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Trinity of Change Agency: Connecting Agency and Structure in Studies of Regional Development

Author

Listed:
  • Grillitsch, Markus

    () (Lund University)

  • Rekers, Josephine

    () (Lund University)

  • Sotarauta, Markku

    () (Tampere University)

Abstract

The promise of connecting agency and structure in studies of regional development is to disentangle causal effects and to better understand to what extent and how individuals, groups of individuals, and organisations can shape regional trajectories. This is not without challenges because agency and structure are deep theoretical constructs, which are not easily translated into empirical research. We have devoted a research project to study how agency and structure are connected in the context of regional development and have faced many difficulties on the way. Here, we would like to share our experiences and proposed solutions grouped into six challenges, which were present in all of the 12 comparative case studies in Finland, Norway and Sweden. The challenges refer to the ontology of agency and structure, the research design, the time period of study, the spatial scale, the research instrument, and the data collection.

Suggested Citation

  • Grillitsch, Markus & Rekers, Josephine & Sotarauta, Markku, 2019. "Trinity of Change Agency: Connecting Agency and Structure in Studies of Regional Development," Papers in Innovation Studies 2019/12, Lund University, CIRCLE - Center for Innovation Research.
  • Handle: RePEc:hhs:lucirc:2019_012
    as

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    References listed on IDEAS

    as
    1. Bob Jessop, 2001. "Institutional Re(turns) and the Strategic – Relational Approach," Environment and Planning A, , vol. 33(7), pages 1213-1235, July.
    2. Raghu Garud & Arun Kumaraswamy & Peter Karnøe, 2010. "Path Dependence or Path Creation?," Journal of Management Studies, Wiley Blackwell, vol. 47(4), pages 760-774, June.
    3. Grillitsch, Markus & Martynovich, Mikhail & Dahl Fitjar, Rune & Haus-Reve, Silje, 2019. "Why bother about region-specific growth patterns and how to identify them?," Papers in Innovation Studies 2019/10, Lund University, CIRCLE - Center for Innovation Research.
    4. Grillitsch, Markus & Sotarauta, Markku, 2018. "Regional Growth Paths: From Structure to Agency and Back," Papers in Innovation Studies 2018/1, Lund University, CIRCLE - Center for Innovation Research.
    5. Ron Boschma, 2017. "Relatedness as driver of regional diversification: a research agenda," Regional Studies, Taylor & Francis Journals, vol. 51(3), pages 351-364, March.
    6. Ron Martin & Peter Sunley, 2006. "Path dependence and regional economic evolution," Journal of Economic Geography, Oxford University Press, vol. 6(4), pages 395-437, August.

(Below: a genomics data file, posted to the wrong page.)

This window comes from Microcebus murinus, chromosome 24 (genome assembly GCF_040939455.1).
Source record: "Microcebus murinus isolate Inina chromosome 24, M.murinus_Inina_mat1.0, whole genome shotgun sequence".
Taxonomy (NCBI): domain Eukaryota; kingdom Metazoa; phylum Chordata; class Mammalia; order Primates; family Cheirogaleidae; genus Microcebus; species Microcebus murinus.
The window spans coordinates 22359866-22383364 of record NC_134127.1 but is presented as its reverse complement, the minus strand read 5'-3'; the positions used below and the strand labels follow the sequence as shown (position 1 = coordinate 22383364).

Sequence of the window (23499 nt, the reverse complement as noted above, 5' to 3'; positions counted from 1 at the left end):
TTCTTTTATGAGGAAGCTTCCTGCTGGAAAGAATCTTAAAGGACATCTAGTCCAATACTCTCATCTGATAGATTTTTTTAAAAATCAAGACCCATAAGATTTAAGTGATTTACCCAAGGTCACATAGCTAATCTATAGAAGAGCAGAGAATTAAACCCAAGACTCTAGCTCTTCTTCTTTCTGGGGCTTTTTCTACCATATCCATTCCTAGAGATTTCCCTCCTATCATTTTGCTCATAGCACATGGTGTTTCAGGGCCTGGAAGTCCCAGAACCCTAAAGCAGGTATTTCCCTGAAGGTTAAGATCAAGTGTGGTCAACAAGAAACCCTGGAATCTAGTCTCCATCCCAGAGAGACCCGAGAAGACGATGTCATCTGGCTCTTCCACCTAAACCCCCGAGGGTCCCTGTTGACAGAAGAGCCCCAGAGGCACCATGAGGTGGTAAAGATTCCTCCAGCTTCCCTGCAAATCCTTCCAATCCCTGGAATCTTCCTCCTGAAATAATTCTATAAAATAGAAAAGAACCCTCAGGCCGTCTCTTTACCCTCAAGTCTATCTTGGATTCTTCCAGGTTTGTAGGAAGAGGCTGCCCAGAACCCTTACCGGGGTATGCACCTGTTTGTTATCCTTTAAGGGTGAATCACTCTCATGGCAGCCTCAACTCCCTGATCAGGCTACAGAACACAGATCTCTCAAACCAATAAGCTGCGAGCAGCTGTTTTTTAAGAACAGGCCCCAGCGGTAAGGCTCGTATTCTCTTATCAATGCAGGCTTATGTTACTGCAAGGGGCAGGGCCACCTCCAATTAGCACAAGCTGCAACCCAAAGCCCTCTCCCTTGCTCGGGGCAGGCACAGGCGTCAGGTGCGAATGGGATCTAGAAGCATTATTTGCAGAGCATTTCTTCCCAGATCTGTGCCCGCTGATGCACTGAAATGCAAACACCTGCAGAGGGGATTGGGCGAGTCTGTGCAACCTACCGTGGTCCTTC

7. Ron Boschma, 2017. "Relatedness as driver behind regional diversification: a research agenda," Papers in Evolutionary Economic Geography (PEEG) 1702, Utrecht University, Department of Human Geography and Spatial Planning, Group Economic Geography, revised Jan 2017.
    8. Michael Storper, 2011. "Why do regions develop and change? The challenge for geography and economics," Journal of Economic Geography, Oxford University Press, vol. 11(2), pages 333-346, March.
    9. Poole, Marshall Scott & Van de Ven, Andrew H. & Dooley, Kevin & Holmes, Michael E., 2000. "Organizational Change and Innovation Processes: Theory and Methods for Research," OUP Catalogue, Oxford University Press, number 9780195131987.
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    11. Markus Grillitsch & Josephine V Rekers, 2016. "How does multi-scalar institutional change affect localized learning processes? A case study of the med-tech sector in Southern Sweden," Environment and Planning A, , vol. 48(1), pages 154-171, January.
    12. Markus Grillitsch, 2015. "Institutional Layers, Connectedness and Change: Implications for Economic Evolution in Regions," European Planning Studies, Taylor & Francis Journals, vol. 23(10), pages 2099-2124, October.
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    More about this item

    Keywords

    agency; structure; regional development; research design; comparative case study; critical junctures; key events;

    JEL classification:

    • P48 - Economic Systems - - Other Economic Systems - - - Political Economy; Legal Institutions; Property Rights; Natural Resources; Energy; Environment; Regional Studies
    • R10 - Urban, Rural, Regional, Real Estate, and Transportation Economics - - General Regional Economics - - - General
    • R58 - Urban, Rural, Regional, Real Estate, and Transportation Economics - - Regional Government Analysis - - - Regional Development Planning and Policy

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